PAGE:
Thromboelastography


Coagulation disorders can lead to intra- or postoperative bleeding associated with increased morbidity and mortality. The transfusion of blood products to correct coagulopathy disorders is guided by clinical judgement, standard laboratory testing (PT, PTT, platelets, bleeding time, etc.), and thromboelastography testing. Thromboelastography (TEG) is a viscoelastic hemostatic assay, a functional test of clot formation and degradation performed on whole blood, at a point of care (emergency department, intensive care units or operating room) for clotting system deficiency that analyzes each phase of the coagulation process. Blood from a patient is mixed with citrate and placed in a cup of the TEG machine connected to a computer. The cup oscillates and the coagulation process occurs. This testing rapidly generates numeric and graphic results that can lead to guided-directed intervention for correct of coagulation disorders. Five variables are measured using thromboelastography. They are: R (reaction time) quantify as the time until measurable clot is formed, usually between five and 10 minutes. Should the patient have a prolonged R time then management is with fresh frozen plasma transfusion. K time - time since initial clot formation until it has a 20 mm fixed strength, normally one to 3 minutes. An abnormal K-time means low fibrinogen levels and is managed with cryoprecipitate. Alpha angle - is the speed of fibrin accumulation, similarly affected by fibrinogen levels. Normal alpha angle is 53-72 degrees. Again, an abnormal alpha angle is managed with cryoprecipitate. Maximum amplitude (MA) - consist of the highest vertical amplitude of the TEG tracing. MA reflects the strength of the clot normally reaching 50-70 mm. A narrow maximum amplitude is managed with platelets infusion. LY30 percentage - represent 30% decrease in the amplitude of the TEG tracing thirty minutes after maximum amplitude is obtained. It is a measure of fibrinolysis normally being zero and 8%. A higher than normal LY30 is indicative of a hypercoagulable state and may be managed with antifibrinolytics such as aminocaproic acid. TEG is superior to conventional coagulation testing in detecting early trauma coagulopathy reducing mortality. TEG should be available in trauma level I and  II centers.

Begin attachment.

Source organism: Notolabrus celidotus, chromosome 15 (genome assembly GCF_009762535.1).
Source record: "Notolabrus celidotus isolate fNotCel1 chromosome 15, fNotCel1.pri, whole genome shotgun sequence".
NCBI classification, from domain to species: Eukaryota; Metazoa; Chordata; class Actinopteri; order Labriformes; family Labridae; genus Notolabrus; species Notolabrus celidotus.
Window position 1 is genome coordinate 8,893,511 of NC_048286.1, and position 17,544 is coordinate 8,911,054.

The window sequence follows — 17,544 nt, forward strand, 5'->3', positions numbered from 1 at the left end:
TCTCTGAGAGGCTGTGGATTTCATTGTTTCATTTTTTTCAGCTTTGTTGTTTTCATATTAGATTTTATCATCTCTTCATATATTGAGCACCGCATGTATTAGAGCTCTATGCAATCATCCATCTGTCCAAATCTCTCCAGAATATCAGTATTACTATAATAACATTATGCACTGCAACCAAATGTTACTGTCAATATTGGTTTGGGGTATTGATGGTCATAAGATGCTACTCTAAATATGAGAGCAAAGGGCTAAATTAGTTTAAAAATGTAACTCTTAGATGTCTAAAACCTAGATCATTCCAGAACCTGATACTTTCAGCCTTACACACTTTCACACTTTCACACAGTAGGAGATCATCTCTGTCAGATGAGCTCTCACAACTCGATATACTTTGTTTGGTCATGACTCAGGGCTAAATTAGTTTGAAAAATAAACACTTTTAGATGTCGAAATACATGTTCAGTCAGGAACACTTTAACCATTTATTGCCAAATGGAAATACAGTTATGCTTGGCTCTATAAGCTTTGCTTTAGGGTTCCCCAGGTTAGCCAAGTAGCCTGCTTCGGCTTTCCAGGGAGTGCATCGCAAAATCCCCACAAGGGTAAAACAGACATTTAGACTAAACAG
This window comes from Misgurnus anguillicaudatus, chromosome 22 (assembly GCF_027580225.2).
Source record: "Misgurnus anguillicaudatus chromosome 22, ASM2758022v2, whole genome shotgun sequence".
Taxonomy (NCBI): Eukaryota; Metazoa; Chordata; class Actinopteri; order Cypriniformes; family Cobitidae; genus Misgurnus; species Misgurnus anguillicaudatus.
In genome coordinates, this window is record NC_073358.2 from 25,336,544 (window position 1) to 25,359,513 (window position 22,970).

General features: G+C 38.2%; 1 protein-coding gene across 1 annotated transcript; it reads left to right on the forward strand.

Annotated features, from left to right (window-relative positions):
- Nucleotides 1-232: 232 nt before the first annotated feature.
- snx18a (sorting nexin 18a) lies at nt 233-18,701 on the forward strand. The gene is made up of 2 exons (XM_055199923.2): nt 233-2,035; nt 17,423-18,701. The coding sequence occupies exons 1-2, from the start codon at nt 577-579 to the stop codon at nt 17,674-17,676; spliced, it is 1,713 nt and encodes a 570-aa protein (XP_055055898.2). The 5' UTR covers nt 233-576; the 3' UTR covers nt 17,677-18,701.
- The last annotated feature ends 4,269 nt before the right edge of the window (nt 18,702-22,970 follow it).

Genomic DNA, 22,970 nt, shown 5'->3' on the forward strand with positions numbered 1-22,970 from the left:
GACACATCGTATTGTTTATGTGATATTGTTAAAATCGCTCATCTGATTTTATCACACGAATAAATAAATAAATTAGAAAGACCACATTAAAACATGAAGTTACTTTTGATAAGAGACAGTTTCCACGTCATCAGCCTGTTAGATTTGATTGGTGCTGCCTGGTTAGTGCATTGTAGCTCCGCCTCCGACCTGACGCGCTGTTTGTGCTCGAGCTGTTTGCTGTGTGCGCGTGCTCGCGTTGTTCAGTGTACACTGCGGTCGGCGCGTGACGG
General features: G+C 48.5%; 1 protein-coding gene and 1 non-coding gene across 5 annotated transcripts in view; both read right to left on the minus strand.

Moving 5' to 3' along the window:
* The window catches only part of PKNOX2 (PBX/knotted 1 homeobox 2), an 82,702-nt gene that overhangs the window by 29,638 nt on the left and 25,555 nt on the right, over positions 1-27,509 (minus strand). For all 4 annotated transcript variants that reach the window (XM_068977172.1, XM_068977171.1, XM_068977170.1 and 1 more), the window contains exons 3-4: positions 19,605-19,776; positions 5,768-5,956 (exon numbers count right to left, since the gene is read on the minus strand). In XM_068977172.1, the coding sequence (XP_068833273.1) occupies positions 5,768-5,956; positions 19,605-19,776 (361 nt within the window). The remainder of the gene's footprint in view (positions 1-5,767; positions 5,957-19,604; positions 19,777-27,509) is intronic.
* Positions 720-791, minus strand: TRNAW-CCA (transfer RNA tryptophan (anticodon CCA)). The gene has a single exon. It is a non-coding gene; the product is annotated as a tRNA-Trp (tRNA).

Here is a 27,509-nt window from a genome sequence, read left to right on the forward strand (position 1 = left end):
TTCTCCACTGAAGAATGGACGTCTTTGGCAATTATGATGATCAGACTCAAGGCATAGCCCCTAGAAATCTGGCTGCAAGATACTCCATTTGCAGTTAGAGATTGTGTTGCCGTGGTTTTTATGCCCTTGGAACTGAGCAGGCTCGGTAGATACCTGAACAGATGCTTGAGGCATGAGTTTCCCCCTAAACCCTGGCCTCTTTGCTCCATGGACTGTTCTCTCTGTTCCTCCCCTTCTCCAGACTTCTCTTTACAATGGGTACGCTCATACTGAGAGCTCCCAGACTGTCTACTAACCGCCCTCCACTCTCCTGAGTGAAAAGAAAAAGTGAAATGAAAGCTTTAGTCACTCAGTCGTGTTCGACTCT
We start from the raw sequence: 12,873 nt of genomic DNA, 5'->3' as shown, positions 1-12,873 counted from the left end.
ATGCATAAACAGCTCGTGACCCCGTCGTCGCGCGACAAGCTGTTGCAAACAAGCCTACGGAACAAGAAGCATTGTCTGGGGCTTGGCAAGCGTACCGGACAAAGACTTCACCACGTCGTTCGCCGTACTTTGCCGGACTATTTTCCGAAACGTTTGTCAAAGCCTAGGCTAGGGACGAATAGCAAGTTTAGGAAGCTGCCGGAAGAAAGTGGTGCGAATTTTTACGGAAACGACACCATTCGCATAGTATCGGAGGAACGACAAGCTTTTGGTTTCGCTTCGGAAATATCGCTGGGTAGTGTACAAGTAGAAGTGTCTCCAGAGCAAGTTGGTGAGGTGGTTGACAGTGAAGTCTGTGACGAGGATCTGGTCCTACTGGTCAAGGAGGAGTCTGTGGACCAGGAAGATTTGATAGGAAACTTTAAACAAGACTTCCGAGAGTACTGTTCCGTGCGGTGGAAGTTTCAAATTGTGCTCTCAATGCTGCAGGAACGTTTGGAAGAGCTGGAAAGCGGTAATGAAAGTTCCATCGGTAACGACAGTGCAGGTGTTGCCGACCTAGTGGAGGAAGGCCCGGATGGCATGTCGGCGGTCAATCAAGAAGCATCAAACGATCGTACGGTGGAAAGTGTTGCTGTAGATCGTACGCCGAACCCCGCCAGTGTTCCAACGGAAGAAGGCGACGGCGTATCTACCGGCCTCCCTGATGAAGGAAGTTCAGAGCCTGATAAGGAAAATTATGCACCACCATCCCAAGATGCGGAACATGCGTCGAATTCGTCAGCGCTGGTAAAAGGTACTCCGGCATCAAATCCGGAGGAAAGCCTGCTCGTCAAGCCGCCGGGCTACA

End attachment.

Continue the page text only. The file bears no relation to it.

References:
1- Wasowicz M, Srinivas C, Meineri M, et al: Technical report: analysis of citrated blood with thromboelastography: comparison with fresh blood samples. Can J Anaesth 55(5): 284-9, 2008
2- Chan KL, Summerhayes RG, Ignjatovic V, et al: Reference values for kaolin-activated thromboelastography in healthy children. Anesth Analg 105(6): 1610-3, 2007
3- Rusell RT, Maizlin II, Vogel AM. Viscoelastic monitoring in pediatric trauma: a survey of pediatric trauma society memebers. J Surg Res. 214: 216-20, 2017
4-  Wikkelso¸ A(1), Wetterslev J, Moller AM, Afshari A: Thromboelastography (TEG) or thromboelastometry (ROTEM) to monitor haemostatic treatment versus usual care in adults or children with bleeding. Cochrane Database Syst Rev. 2016 Aug 22;(8):CD007871. doi:10.1002/14651858.CD007871.pub3.
5- Figueiredo S, Tantot A, Duranteau J: Targeting blood products transfusion in trauma: what is the role of thromboelastography? Minerva Anestesiol. 82(11):1214-1229, 2016
6- Nogami K: The utility of thromboelastography in inherited and acquired bleeding disorders. Br J Haematol. 174(4):503-14, 2016

6- Kouri AM, Wilson AC, Nailescu C: A malfunctioning peritoneal dialysis catheter: Questions. Pediatr Nephrol. 32(3):439-440, 2017


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